Women's Rights are Human Rights: The 100 Year Anniversary of the 19th Amendment
Updated: Jan 25
2020 marks the 100 year anniversary of the 19th Amendment, a.k.a guaranteeing and protecting a women's right to vote. Ratified on August 18, 1920, ending almost a century of protesting and women's suffrage, women finally received a right that should have been given long before. What many people don’t know is it was actually just white women that received the right to vote in 1920. It was not until 1960, through the Voting Rights Act, that all women - regardless of race - were granted the right to vote. But did the protesting actually end?
Some still believe that women are the second sex, and should not be given the same equal rights as men. In countries like South Sudan or Pakistan, girls and women are not being educated. Take Malala's story for example. Now female education advocate and Oxford Scholar, Malala Yousafzai was once a little girl passionate about learning in a Northwest Pakistan, where the Taliban had banned girls and women from being educated.
In 2009, when Malala was 11, she wrote a blog under a pseudonym for BBC Urdu, describing in detail the life her and her community lived in, under the occupation of the Taliban. Eventually, she rose to create an international movement and win several awards for her humanitarian work and advocacy for children's education.
In 2012, while on a bus in the Taliban's Swat District, Malala and two other girls were shot by a Taliban gunman in an attempt to put a stop to her activism. Malala ended up recovering from a bullet to the head, which sparked an international movement of support for her cause. Malala went on to speak about her experience, advocate for girls education, win awards, become a graduated from the University of Oxford, and overall become a role model for women and children everywhere. Malala's full story and foundation can be found on her website.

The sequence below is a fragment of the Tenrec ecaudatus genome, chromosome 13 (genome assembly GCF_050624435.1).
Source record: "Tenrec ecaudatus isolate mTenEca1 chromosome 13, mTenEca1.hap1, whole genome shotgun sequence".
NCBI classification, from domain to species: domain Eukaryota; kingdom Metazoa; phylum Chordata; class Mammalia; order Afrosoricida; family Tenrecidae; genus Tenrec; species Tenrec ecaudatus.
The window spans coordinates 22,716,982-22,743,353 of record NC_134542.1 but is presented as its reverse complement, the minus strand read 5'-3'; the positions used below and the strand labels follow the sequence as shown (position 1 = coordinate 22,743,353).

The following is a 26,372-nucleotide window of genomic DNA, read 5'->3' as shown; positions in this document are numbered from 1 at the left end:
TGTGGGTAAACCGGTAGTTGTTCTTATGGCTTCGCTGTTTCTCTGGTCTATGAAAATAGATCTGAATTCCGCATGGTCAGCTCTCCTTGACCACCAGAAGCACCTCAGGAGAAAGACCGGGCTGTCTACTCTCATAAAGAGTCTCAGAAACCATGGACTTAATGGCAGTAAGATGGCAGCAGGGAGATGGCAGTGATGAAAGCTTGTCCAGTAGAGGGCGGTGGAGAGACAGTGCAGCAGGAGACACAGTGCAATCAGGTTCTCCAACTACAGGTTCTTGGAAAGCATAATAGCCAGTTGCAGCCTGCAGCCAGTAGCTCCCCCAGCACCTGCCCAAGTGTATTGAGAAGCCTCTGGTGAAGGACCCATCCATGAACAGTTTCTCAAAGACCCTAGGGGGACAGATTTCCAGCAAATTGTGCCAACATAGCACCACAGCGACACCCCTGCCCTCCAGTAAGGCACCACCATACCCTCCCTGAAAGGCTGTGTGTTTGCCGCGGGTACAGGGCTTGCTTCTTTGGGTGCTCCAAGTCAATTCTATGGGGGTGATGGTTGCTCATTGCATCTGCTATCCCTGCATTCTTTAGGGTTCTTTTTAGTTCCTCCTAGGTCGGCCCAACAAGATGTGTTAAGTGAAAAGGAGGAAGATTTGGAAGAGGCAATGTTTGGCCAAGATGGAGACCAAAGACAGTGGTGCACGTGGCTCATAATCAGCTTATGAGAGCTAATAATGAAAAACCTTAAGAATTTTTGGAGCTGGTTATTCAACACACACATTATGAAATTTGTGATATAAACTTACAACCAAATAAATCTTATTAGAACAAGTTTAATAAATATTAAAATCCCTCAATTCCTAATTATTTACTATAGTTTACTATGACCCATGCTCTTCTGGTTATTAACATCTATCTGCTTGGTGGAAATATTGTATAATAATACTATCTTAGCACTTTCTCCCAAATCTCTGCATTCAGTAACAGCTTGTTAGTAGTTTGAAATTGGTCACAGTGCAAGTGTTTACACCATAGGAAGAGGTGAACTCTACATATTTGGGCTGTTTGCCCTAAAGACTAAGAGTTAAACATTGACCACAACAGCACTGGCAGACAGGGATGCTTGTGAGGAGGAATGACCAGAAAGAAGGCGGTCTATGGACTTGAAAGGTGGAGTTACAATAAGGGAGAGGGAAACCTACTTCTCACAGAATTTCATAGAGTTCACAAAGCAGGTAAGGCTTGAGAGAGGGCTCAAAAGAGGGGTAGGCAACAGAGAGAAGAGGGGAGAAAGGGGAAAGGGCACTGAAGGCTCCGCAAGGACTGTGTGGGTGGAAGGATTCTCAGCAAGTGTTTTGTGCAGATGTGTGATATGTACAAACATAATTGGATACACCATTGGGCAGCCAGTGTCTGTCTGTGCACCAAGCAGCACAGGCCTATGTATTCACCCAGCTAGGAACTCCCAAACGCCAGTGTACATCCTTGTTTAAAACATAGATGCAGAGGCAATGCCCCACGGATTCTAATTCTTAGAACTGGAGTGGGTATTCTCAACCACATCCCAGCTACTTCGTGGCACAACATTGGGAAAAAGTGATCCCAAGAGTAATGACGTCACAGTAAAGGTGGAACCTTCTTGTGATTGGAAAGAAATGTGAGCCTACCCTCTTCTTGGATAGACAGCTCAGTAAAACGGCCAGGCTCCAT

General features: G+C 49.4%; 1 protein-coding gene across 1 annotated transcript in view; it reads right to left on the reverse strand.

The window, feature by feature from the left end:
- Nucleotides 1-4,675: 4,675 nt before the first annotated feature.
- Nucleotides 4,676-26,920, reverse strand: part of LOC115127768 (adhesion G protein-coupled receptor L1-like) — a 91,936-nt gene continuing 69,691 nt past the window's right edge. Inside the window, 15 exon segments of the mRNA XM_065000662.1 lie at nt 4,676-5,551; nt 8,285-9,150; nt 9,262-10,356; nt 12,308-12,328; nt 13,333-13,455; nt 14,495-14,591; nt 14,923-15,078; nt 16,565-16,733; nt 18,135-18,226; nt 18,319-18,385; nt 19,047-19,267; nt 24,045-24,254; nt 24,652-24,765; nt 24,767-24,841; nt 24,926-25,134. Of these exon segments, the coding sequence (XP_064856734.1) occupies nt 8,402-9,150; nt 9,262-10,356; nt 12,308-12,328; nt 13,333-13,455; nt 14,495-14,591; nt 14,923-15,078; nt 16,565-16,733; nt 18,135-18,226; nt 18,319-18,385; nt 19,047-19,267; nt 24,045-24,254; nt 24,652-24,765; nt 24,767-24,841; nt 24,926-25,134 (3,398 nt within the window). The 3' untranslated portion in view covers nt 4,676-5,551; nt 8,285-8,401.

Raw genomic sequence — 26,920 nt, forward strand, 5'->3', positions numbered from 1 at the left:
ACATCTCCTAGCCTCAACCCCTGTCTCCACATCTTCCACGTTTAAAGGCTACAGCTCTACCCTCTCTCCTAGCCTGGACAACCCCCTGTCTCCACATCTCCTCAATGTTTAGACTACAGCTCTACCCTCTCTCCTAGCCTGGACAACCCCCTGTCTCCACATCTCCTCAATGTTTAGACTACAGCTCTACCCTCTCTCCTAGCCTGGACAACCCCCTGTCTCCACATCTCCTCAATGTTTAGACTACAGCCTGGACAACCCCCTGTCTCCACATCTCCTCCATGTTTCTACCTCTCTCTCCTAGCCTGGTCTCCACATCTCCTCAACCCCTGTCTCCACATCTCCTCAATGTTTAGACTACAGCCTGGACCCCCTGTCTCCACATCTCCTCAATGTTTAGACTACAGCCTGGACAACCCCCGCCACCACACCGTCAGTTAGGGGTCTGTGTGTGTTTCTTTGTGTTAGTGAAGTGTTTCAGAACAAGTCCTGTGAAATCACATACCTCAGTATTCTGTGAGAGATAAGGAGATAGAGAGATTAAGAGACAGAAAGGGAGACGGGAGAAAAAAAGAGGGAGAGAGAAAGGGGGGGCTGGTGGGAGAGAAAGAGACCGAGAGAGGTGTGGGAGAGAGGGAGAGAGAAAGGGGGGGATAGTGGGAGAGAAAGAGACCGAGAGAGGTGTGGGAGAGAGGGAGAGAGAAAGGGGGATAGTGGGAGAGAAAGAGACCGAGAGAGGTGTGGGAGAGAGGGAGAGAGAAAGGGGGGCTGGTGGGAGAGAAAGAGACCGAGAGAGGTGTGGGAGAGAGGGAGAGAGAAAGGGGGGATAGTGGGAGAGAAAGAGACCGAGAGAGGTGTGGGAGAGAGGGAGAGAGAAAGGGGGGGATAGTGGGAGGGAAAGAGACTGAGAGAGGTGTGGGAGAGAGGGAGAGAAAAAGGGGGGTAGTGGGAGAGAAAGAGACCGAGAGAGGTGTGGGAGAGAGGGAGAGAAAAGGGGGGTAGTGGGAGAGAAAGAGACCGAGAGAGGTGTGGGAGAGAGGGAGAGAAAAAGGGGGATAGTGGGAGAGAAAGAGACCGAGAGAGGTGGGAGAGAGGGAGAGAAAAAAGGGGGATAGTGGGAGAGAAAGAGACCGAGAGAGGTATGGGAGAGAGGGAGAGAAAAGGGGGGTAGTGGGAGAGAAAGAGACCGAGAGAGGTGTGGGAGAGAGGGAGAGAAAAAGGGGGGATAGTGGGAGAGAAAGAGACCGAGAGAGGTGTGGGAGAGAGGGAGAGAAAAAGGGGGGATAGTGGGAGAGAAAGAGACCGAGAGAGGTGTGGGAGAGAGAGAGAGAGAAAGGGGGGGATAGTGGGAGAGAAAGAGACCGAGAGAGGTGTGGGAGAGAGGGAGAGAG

"I tell my story not because it is unique, but because it is the story of many girls." - Malala Yousafzai
The fight for women's rights is not over. In just the United State's alone, women are faced with being judged based on the color of their skin, taxed on necessary items compared to a male's taxed-exempt elective items, having a wage gap based on sex and race compared to their male counterparts, lack positions of power or having a seat at the table, still holding most of the household burdens, are far more likely to be victims of sexual assault or sex trafficking, being sexualized all the time, and much more.
We must keep fighting to obtain women's rights for not only those living in the United State's, but for girls and women like Malala; in countries who continue to oppress women. Hopefully, it will not take us a 100 more year's to get where we want to be. Please comment below on ways we can help impact change and improve women's rights.